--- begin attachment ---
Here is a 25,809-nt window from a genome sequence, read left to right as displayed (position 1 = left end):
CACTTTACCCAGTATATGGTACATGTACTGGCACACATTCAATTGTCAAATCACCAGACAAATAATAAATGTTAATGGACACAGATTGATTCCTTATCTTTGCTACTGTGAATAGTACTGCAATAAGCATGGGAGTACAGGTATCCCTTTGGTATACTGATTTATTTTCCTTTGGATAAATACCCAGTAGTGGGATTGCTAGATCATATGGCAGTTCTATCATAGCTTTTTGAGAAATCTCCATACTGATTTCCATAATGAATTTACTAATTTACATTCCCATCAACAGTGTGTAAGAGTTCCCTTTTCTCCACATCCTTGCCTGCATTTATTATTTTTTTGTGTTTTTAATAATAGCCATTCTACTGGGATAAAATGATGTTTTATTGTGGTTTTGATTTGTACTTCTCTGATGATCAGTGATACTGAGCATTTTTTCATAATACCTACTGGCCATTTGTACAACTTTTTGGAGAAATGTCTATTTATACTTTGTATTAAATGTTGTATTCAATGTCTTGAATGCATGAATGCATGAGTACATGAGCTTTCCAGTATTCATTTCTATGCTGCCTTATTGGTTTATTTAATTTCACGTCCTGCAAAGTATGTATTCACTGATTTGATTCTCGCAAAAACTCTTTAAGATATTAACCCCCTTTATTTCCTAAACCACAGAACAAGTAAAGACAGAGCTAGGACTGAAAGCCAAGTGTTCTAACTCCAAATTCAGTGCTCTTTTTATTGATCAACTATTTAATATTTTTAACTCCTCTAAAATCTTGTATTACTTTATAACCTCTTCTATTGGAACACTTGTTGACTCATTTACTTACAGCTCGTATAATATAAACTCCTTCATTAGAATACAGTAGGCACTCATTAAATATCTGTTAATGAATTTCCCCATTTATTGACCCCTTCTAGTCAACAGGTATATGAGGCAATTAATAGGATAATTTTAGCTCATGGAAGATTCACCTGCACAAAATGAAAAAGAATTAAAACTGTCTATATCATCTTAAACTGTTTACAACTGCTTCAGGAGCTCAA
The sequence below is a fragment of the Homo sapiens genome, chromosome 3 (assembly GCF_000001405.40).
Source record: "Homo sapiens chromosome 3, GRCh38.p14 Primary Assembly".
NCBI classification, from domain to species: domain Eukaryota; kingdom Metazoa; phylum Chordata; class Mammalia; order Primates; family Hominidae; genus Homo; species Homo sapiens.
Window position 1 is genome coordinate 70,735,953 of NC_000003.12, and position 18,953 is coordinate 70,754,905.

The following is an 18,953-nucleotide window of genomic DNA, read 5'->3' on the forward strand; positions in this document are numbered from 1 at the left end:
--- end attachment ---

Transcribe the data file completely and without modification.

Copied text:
Here is a 25,809-nt window from a genome sequence, read left to right as displayed (position 1 = left end):
CACTTTACCCAGTATATGGTACATGTACTGGCACACATTCAATTGTCAAATCACCAGACAAATAATAAATGTTAATGGACACAGATTGATTCCTTATCTTTGCTACTGTGAATAGTACTGCAATAAGCATGGGAGTACAGGTATCCCTTTGGTATACTGATTTATTTTCCTTTGGATAAATACCCAGTAGTGGGATTGCTAGATCATATGGCAGTTCTATCATAGCTTTTTGAGAAATCTCCATACTGATTTCCATAATGAATTTACTAATTTACATTCCCATCAACAGTGTGTAAGAGTTCCCTTTTCTCCACATCCTTGCCTGCATTTATTATTTTTTTGTGTTTTTAATAATAGCCATTCTACTGGGATAAAATGATGTTTTATTGTGGTTTTGATTTGTACTTCTCTGATGATCAGTGATACTGAGCATTTTTTCATAATACCTACTGGCCATTTGTACAACTTTTTGGAGAAATGTCTATTTATACTTTGTATTAAATGTTGTATTCAATGTCTTGAATGCATGAATGCATGAGTACATGAGCTTTCCAGTATTCATTTCTATGCTGCCTTATTGGTTTATTTAATTTCACGTCCTGCAAAGTATGTATTCACTGATTTGATTCTCGCAAAAACTCTTTAAGATATTAACCCCCTTTATTTCCTAAACCACAGAACAAGTAAAGACAGAGCTAGGACTGAAAGCCAAGTGTTCTAACTCCAAATTCAGTGCTCTTTTTATTGATCAACTATTTAATATTTTTAACTCCTCTAAAATCTTGTATTACTTTATAACCTCTTCTATTGGAACACTTGTTGACTCATTTACTTACAGCTCGTATAATATAAACTCCTTCATTAGAATACAGTAGGCACTCATTAAATATCTGTTAATGAATTTCCCCATTTATTGACCCCTTCTAGTCAACAGGTATATGAGGCAATTAATAGGATAATTTTAGCTCATGGAAGATTCACCTGCACAAAATGAAAAAGAATTAAAACTGTCTATATCATCTTAAACTGTTTACAACTGCTTCAGGAGCTCAA
The sequence below is a fragment of the Homo sapiens genome, chromosome 3 (assembly GCF_000001405.40).
Source record: "Homo sapiens chromosome 3, GRCh38.p14 Primary Assembly".
NCBI classification, from domain to species: domain Eukaryota; kingdom Metazoa; phylum Chordata; class Mammalia; order Primates; family Hominidae; genus Homo; species Homo sapiens.
Window position 1 is genome coordinate 70,735,953 of NC_000003.12, and position 18,953 is coordinate 70,754,905.

The following is an 18,953-nucleotide window of genomic DNA, read 5'->3' on the forward strand; positions in this document are numbered from 1 at the left end: